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A US cost-minimization model comparing ravulizumab versus eculizumab for the treatment of atypical hemolytic uremic syndrome.

AIMS: Ravulizumab, engineered from eculizumab, provides sustained C5 inhibition in atypical hemolytic uremic syndrome (aHUS) while reducing dosing frequency (every 8 vs 2 weeks, respectively). Treatment choice often carries significant financial implications. This study compared the economic consequences of ravulizumab and eculizumab for treating aHUS.

MATERIALS AND METHODS: A cost-minimization model compared direct medical costs for ravulizumab and eculizumab in treating aHUS, assuming equivalent efficacy and safety, and took a US payer perspective, a lifetime horizon, and a 3.0% cost discount rate. The base case modeled adult and pediatric treatment-naïve populations, with characteristics based on clinical trials, and treatment patterns (duration, discontinuation, re-initiation) derived from eculizumab studies with long-term follow-up. Treatment costs (2019 US$) were based on wholesale drug acquisition costs, Centers for Medicare & Medicaid fee schedules, and published disease management studies. Sensitivity analyses were conducted by adjusting relevant variables.

RESULTS: Ravulizumab provided lifetime per-patient cost reductions (discounted) of 32.4% and 35.5% vs eculizumab in adult and pediatric base cases, respectively. Total costs for ravulizumab vs eculizumab were $12,148,748 and $17,979,007, respectively, for adults, and $11,587,832 and $17,959,814, respectively, for children. Pre-discontinuation treatment contributed the largest proportion of total costs for ravulizumab (94.8% and 88.0%) and eculizumab (94.8% and 87.8%) in adults and children, respectively. Across sensitivity analyses, ravulizumab provided cost reductions vs eculizumab.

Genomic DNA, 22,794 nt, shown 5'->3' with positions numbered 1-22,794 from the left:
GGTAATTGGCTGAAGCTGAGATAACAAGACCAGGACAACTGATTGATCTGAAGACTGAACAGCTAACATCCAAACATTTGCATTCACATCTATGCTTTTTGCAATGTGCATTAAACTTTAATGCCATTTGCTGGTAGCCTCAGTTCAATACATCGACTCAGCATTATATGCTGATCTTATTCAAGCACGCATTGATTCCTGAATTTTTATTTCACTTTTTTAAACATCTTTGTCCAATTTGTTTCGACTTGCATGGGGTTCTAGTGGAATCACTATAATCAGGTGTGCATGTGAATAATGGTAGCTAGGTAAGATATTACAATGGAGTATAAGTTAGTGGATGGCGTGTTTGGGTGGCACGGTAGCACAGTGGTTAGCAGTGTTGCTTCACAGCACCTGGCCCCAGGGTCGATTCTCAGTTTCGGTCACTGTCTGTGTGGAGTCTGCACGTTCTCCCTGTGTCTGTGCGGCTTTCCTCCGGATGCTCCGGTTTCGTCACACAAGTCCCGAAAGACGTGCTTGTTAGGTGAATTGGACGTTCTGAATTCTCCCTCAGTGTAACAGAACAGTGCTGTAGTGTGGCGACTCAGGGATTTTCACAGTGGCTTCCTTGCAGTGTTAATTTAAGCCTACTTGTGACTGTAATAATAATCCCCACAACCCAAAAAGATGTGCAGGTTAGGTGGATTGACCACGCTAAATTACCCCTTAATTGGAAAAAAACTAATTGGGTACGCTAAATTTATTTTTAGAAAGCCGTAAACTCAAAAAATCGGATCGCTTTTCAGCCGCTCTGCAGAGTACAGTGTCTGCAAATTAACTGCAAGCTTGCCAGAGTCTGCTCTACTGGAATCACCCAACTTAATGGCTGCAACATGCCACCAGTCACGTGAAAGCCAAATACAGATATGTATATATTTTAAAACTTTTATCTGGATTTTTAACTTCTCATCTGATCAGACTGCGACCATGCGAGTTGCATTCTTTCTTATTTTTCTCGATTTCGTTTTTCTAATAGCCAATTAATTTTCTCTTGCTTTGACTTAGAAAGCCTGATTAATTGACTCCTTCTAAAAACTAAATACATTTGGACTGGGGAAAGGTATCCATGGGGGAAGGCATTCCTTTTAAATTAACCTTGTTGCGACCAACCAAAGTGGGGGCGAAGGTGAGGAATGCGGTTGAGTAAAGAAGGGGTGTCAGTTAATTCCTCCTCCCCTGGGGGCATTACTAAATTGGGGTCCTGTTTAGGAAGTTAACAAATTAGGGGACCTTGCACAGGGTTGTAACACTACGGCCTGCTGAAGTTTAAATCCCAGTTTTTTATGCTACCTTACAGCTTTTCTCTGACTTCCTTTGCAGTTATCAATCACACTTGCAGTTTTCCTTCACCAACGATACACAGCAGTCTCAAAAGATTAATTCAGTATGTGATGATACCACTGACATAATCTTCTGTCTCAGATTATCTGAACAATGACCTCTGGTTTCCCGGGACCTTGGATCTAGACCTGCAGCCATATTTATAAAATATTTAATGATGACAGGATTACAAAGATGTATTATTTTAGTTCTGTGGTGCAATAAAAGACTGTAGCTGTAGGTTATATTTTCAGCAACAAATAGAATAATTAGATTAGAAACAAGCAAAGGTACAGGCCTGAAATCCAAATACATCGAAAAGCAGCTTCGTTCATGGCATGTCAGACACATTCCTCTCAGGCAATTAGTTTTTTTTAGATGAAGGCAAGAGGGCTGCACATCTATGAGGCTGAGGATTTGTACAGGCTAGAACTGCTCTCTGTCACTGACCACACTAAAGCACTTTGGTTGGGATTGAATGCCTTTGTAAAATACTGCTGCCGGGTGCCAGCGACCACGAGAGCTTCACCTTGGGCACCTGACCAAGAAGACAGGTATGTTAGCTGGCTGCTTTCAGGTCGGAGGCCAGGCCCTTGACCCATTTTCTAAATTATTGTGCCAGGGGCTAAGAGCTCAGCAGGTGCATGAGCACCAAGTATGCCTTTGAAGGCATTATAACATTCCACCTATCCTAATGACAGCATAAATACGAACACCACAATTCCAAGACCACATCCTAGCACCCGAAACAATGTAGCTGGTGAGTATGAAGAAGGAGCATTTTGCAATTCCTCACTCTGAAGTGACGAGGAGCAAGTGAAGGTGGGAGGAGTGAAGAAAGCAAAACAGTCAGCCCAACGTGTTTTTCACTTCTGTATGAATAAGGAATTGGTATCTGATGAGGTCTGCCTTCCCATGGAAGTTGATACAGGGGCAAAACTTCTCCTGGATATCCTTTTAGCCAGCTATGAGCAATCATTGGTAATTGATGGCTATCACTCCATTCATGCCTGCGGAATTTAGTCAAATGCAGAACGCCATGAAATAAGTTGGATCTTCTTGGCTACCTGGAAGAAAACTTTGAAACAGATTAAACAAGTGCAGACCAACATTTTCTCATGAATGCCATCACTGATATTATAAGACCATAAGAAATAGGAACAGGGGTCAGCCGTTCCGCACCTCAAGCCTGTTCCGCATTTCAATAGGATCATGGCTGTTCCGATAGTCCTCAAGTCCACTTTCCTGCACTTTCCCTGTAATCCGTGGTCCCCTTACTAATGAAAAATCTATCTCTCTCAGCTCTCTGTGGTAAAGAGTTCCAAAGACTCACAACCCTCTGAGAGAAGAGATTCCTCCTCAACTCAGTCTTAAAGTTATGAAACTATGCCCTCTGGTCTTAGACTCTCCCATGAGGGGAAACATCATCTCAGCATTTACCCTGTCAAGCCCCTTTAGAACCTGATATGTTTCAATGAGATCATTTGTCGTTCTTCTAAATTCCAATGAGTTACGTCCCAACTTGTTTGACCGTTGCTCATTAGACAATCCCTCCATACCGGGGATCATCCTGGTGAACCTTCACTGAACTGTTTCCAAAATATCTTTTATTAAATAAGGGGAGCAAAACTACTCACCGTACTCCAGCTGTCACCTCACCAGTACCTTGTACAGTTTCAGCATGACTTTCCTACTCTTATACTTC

LIMITATIONS: The model included several typical assumptions. Base case patients with more severe stages of chronic kidney disease were assumed not to discontinue treatment, nor to experience an excess mortality risk in either treatment arm, which may not reflect real-world clinical observations. Additionally, rebates and discounts on medication acquisition or administration were not considered.

CONCLUSIONS: In US patients with aHUS, ravulizumab provided cost reductions of 32.4-35.5% vs eculizumab, with a reduced dosing frequency for ravulizumab. The magnitude of reductions was consistent across sensitivity analyses.

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